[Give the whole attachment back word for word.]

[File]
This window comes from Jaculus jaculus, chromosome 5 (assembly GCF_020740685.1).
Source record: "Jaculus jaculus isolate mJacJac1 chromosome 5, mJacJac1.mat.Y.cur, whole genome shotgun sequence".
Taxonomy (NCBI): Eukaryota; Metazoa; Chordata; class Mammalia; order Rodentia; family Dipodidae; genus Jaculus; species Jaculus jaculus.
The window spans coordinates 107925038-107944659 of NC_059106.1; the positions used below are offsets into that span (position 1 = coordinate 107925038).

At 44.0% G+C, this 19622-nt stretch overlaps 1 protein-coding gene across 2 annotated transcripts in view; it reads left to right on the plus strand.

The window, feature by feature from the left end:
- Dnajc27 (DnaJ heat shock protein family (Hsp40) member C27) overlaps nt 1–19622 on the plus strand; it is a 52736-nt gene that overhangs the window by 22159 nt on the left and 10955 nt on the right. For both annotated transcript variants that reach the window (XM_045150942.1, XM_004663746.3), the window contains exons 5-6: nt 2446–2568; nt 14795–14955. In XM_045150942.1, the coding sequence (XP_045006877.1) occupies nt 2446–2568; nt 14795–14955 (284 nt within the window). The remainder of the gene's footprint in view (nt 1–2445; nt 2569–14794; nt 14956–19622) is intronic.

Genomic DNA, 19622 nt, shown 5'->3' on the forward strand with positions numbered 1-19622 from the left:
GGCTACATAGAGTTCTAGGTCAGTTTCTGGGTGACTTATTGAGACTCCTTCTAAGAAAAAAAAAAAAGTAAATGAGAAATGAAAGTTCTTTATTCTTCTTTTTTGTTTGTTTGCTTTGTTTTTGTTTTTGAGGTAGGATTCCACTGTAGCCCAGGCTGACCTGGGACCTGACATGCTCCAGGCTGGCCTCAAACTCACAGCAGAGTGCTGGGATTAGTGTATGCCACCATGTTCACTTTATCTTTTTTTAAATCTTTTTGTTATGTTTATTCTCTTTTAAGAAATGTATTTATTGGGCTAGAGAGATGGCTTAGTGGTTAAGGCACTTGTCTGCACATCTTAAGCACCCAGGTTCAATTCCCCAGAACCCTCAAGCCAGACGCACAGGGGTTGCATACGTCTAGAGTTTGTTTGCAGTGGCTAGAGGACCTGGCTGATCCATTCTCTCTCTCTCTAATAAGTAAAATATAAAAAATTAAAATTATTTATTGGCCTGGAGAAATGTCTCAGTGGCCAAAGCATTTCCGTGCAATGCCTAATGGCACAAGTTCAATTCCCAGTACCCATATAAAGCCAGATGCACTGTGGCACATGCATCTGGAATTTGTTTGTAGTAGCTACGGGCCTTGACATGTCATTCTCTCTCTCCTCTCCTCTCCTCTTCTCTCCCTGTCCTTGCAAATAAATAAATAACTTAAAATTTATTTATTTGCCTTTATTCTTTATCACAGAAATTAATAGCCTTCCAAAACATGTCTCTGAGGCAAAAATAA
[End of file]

This window comes from Jaculus jaculus, chromosome 5 (assembly GCF_020740685.1).
Source record: "Jaculus jaculus isolate mJacJac1 chromosome 5, mJacJac1.mat.Y.cur, whole genome shotgun sequence".
Taxonomy (NCBI): Eukaryota; Metazoa; Chordata; class Mammalia; order Rodentia; family Dipodidae; genus Jaculus; species Jaculus jaculus.
The window spans coordinates 107925038-107944659 of NC_059106.1; the positions used below are offsets into that span (position 1 = coordinate 107925038).

At 44.0% G+C, this 19622-nt stretch overlaps 1 protein-coding gene across 2 annotated transcripts in view; it reads left to right on the plus strand.

The window, feature by feature from the left end:
- Dnajc27 (DnaJ heat shock protein family (Hsp40) member C27) overlaps nt 1–19622 on the plus strand; it is a 52736-nt gene that overhangs the window by 22159 nt on the left and 10955 nt on the right. For both annotated transcript variants that reach the window (XM_045150942.1, XM_004663746.3), the window contains exons 5-6: nt 2446–2568; nt 14795–14955. In XM_045150942.1, the coding sequence (XP_045006877.1) occupies nt 2446–2568; nt 14795–14955 (284 nt within the window). The remainder of the gene's footprint in view (nt 1–2445; nt 2569–14794; nt 14956–19622) is intronic.

Genomic DNA, 19622 nt, shown 5'->3' on the forward strand with positions numbered 1-19622 from the left:
GGCTACATAGAGTTCTAGGTCAGTTTCTGGGTGACTTATTGAGACTCCTTCTAAGAAAAAAAAAAAAGTAAATGAGAAATGAAAGTTCTTTATTCTTCTTTTTTGTTTGTTTGCTTTGTTTTTGTTTTTGAGGTAGGATTCCACTGTAGCCCAGGCTGACCTGGGACCTGACATGCTCCAGGCTGGCCTCAAACTCACAGCAGAGTGCTGGGATTAGTGTATGCCACCATGTTCACTTTATCTTTTTTTAAATCTTTTTGTTATGTTTATTCTCTTTTAAGAAATGTATTTATTGGGCTAGAGAGATGGCTTAGTGGTTAAGGCACTTGTCTGCACATCTTAAGCACCCAGGTTCAATTCCCCAGAACCCTCAAGCCAGACGCACAGGGGTTGCATACGTCTAGAGTTTGTTTGCAGTGGCTAGAGGACCTGGCTGATCCATTCTCTCTCTCTCTAATAAGTAAAATATAAAAAATTAAAATTATTTATTGGCCTGGAGAAATGTCTCAGTGGCCAAAGCATTTCCGTGCAATGCCTAATGGCACAAGTTCAATTCCCAGTACCCATATAAAGCCAGATGCACTGTGGCACATGCATCTGGAATTTGTTTGTAGTAGCTACGGGCCTTGACATGTCATTCTCTCTCTCCTCTCCTCTCCTCTTCTCTCCCTGTCCTTGCAAATAAATAAATAACTTAAAATTTATTTATTTGCCTTTATTCTTTATCACAGAAATTAATAGCCTTCCAAAACATGTCTCTGAGGCAAAAATAA